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Unveiling the Vision: Exploring Marrisa Wilson's Spring/Summer 24 "Wild Coast" Collection

Get ready to set sail on a vibrant and exhilarating fashion voyage as we dive into Marrisa Wilson's Spring/Summer 2024 collection, "Wild Coast." Inspired by the rich Caribbean cultures within Guyana, Marrisa has brilliantly woven together a collection that celebrates the spirit, colors and rhythms of the island.

In this exclusive interview, I talk with Marrisa to uncover the stories behind her designs, the cultural influences that shaped her creative vision, and the magic that unfolds when fashion meets the vibrant essence of the Caribbean.

So grab your sunglasses, feel the warm breeze on your skin and join us as we embark on a thrilling journey through Marrisa Wilson's "Wild Coast" collection.


Maxine Cesar: Can you share with us the inspiration behind your SS24 collection and how it influenced your design process?

Marrisa Wilson: The MARRISA WILSON New York Spring/Summer 2024 Collection was inspired by exploring a different side of my Caribbean culture, one that is not typically featured or discussed. It converges Western wear inspired by the primarily unknown southern Rupununi region of Guyana — a remote savanna grassland made up of sprawling ranches and inhabited by indigenous cowboys where the country's Afro-Caribbean population resides. In MW SS24, these two distinct cultures and aesthetics are merged, creating one beautiful, soulful Calypso sound. Before I started my design process, I dove into historical and cultural research of these two regions and people — both of which are a part of my heritage. I wanted to explore their differences, and their similarities, and then when I started designing I took that understanding to create the aesthetic behind and the details within every piece in the collection.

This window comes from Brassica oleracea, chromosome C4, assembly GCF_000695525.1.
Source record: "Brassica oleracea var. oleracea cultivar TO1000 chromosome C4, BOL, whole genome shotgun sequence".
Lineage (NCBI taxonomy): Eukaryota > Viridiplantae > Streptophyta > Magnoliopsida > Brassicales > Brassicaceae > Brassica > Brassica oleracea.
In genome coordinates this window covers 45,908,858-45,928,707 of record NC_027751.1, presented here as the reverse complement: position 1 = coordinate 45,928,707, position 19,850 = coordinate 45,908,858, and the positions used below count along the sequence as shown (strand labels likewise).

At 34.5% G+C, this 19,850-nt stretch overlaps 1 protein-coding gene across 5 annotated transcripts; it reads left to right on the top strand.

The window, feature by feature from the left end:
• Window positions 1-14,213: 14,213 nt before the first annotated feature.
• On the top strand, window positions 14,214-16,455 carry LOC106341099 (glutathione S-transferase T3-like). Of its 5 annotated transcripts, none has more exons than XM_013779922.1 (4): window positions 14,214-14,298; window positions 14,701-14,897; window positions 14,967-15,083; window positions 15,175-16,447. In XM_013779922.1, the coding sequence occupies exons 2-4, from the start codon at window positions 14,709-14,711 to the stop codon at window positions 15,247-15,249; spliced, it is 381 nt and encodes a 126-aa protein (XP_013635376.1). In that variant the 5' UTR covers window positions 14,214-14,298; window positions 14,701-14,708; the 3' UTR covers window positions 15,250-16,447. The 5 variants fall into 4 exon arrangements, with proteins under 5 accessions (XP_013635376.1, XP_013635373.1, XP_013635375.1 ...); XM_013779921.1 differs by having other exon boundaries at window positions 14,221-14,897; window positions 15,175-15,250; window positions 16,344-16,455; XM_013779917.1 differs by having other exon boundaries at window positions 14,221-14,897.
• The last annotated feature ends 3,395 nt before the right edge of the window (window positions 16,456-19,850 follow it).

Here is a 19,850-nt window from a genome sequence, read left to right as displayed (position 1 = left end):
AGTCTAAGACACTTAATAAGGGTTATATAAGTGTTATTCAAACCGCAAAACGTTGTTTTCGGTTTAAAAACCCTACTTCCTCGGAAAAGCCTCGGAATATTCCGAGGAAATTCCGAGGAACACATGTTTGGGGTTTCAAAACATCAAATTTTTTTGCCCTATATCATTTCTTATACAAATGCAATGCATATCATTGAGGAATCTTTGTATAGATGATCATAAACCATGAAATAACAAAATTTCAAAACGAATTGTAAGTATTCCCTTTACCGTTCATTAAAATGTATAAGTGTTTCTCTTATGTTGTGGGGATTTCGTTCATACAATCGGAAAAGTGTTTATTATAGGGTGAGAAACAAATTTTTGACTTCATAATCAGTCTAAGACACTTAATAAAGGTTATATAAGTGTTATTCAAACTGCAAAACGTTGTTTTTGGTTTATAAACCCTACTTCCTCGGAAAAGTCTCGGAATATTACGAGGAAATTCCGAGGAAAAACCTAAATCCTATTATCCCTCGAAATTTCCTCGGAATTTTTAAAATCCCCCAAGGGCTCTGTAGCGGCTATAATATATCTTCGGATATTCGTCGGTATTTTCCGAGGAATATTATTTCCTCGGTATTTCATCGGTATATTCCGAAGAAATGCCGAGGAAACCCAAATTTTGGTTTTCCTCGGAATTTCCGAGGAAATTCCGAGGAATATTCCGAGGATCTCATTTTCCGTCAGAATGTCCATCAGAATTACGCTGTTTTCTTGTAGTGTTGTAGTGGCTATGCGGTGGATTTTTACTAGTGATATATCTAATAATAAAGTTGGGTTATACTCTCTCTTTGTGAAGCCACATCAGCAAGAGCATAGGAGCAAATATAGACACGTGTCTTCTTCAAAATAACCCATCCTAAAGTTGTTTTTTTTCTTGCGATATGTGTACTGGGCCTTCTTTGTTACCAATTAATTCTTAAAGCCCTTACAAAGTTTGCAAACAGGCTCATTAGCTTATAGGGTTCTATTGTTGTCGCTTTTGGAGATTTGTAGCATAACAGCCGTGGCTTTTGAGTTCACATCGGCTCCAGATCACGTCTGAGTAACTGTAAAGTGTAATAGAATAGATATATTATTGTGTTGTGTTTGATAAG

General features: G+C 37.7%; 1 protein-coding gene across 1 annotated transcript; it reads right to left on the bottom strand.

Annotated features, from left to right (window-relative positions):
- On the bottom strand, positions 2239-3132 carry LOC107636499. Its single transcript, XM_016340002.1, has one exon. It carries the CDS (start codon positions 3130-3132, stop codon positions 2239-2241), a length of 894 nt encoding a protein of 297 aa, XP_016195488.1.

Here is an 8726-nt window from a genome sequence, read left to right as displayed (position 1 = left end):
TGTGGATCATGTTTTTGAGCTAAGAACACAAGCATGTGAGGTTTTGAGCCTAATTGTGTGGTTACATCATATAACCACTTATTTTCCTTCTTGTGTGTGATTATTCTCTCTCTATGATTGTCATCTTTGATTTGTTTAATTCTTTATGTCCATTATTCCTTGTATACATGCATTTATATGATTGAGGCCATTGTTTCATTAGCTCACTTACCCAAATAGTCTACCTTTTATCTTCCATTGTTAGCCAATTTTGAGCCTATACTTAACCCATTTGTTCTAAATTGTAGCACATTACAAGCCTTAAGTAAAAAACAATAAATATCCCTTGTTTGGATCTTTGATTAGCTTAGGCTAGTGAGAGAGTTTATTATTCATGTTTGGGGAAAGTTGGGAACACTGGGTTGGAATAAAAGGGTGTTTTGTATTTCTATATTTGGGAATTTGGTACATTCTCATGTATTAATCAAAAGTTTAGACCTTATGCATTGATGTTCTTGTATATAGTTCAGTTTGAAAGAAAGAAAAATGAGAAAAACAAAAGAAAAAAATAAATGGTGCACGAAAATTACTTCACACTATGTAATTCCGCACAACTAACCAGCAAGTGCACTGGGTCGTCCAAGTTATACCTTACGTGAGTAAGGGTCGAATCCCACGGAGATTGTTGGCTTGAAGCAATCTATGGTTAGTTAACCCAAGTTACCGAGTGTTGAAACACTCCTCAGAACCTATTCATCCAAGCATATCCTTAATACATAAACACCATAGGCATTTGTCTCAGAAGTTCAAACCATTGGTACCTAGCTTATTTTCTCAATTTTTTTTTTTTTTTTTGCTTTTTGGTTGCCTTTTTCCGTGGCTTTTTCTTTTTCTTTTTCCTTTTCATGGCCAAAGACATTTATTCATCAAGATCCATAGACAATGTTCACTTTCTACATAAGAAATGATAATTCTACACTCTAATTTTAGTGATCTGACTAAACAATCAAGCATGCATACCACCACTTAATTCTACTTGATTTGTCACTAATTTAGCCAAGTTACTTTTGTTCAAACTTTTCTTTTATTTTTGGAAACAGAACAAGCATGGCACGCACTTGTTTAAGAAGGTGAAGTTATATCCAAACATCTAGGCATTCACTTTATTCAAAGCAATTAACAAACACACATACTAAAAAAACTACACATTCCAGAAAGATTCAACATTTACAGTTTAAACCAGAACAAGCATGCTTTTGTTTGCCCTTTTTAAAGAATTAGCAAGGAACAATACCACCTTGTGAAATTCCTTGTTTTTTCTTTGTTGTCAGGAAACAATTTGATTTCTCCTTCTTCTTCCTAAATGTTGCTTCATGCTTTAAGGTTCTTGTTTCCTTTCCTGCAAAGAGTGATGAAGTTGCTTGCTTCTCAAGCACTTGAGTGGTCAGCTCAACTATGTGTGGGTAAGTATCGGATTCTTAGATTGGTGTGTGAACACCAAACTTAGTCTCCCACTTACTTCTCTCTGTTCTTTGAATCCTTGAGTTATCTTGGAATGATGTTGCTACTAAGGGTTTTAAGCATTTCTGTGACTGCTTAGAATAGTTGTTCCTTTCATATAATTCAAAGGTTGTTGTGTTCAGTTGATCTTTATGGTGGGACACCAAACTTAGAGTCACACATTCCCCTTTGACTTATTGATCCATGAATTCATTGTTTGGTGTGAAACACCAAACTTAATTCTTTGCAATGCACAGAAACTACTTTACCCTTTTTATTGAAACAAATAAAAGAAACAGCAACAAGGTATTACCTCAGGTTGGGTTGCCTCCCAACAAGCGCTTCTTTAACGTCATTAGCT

Cesar: What were some of the key elements you wanted to convey through this collection?

Wilson: Throughout the MW SS24 Collection, I wanted to express these two vastly different regions and cultures, allowing both to be featured individually, but also showing how they can come together in harmony. Because, despite how it's depicted in pop culture, the Caribbean is not one monolithic culture of sandy beaches. There is so much more to the region that is often expressed, and that is what I wanted to convey through this line. So this season, I hand-painted my signature prints throughout in muted, earthy tones with textural accents that hark back to Guyana’s remote savanna grasslands. I paid homage to the country's lush coastal region and “cast net” fishing trade through the development of a garment-dyed cotton netting — a key statement material used throughout the collection. In some pieces, those details live on their own — but in others, they are joined to create one beautiful sound.

Cesar: How did your personal experiences influence the creative direction of this collection?